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Your stalker may be someone you know

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The story of the Houston anchor that had been stalked for years sent chills up and down the neck of many women and men. Although the majority of stalkers are men, women stalk too and no matter who is the stalker, the threat to the person being stalked is the same. In the past police protection was limited until the stalker hurt the victim's property, but laws are changing and police are still the best source of protection for the victim being stalked. I have heard women joke about doing the drive by with a past boyfriend, but when those drive bys grow more intense and you are sneaking into the person's house or following them to work and harassing their new love, it is time to seek help.

Understanding the way a stalker thinks is important in understanding what you should do as a person being stalked. There are several kinds of stalkers and some of them are more dangerous to their victims than others. One thing is pretty universal. It begins with an obsession. Stalkers are usually socially alone, most likely live alone, and they can be very charming when they first meet you. This is why they are unexpected. The most common time to stalk is after a breakup and they begin by being a rejected stalker. Their perception of feeling insulted after the breakup and their need to get even is what motivates them to begin harassing their ex.

2. The intimacy-seeking stalker is usually delusional. They actually get it into their head that the victim loves them or will love them if they pursue her/him.

3. The socially backward stalker is socially awkward and has no idea what the social norms are with dating. Their stalking is more a result of their social ineptness.

4. The predator. This stalker is the most dangerous and he uses sexual gratification and violence to get his way. He is abusive and many times has never met his obsession. This guy is disturbing because he plans meticulously how he will stalk, and he experiences sexual fantasies with the planning and rehearsing of his plan.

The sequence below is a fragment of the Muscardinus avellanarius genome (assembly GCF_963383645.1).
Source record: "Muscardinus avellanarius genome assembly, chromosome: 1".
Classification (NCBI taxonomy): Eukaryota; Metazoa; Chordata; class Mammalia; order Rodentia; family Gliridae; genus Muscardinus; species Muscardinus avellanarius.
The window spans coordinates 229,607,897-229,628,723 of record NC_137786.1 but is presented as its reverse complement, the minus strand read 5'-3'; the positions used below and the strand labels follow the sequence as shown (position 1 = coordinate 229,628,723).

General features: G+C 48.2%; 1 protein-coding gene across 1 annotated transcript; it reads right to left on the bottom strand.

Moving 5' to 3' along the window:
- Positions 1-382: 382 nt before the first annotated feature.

If you begin getting any of these warning signs from someone you dated or someone you don't know, but work in a visible field such as media, medical staff, post office employee, teacher, or other related fields, it is wise to take caution.

1. You begin getting phone calls or numerous emails immediately after seeing the person.

2. They become clingy and somewhat forceful with wanting to see you, and are upset if you aren't available.

3. They make demands that are unreasonable for the amount of time you know them (don't be flattered by thinking you are so delightful they cannot help themselves).

There are things you can do immediately with these red flags that will help you in the future. The first thing is to recognize it isn't normal behavior. Some stalkers are charming and can fool you.

1. Tell everyone you know what's going on. Tell your friends, parents, employer, or anyone who makes you feel safer.

2. If the stalker begins making any threats toward, you call the police. Thinking it's no big deal or that you can handle it is not wise. No one can know the extremes a stalker will attempt, so it is better safe than sorry.

3. Don't allow yourself to entertain the stalker by conversing with them. Be firm that you want nothing to do with them. When the stalker perceives you are rejecting him/her, they may use violence against you (stalkers are not emotionally healthy), so this is an excellent time to talk to the police and let them know of any conversations you have had.

4. Save everything written or said by the stalker. If you press charges, the more evidence you have of his/her threats and behavior, the more likely he/she will be held accountable.

As I mentioned early in this article, stalking is sometimes related to funny stories, but there is nothing funny about stalking. It is a form of harassment and can lead to death. If you have stalking tendencies, there are things you can do to prevent yourself from being a stalker as well. The majority of them have an obsessive pattern which they lose control of. They become co-dependent upon the person, which means they believe they cannot exist without the other person. Going to a Co-Dependency group can help as can going to AA or Al-Anon. Stalkers usually self medicate with drugs and/or drinking as well. Building a social network is important also, as many stalkers live isolated lives. With all problems, the first step is to look inside and be honest with yourself that you have a problem. With this situation, being honest with yourself may save your life as well as the person you are having a relationship with.

– Mary Jo Rapini

• In Texas a great co-dependency support group is CoDA of Texas. Search for the group on Google to find dates and times of support groups.

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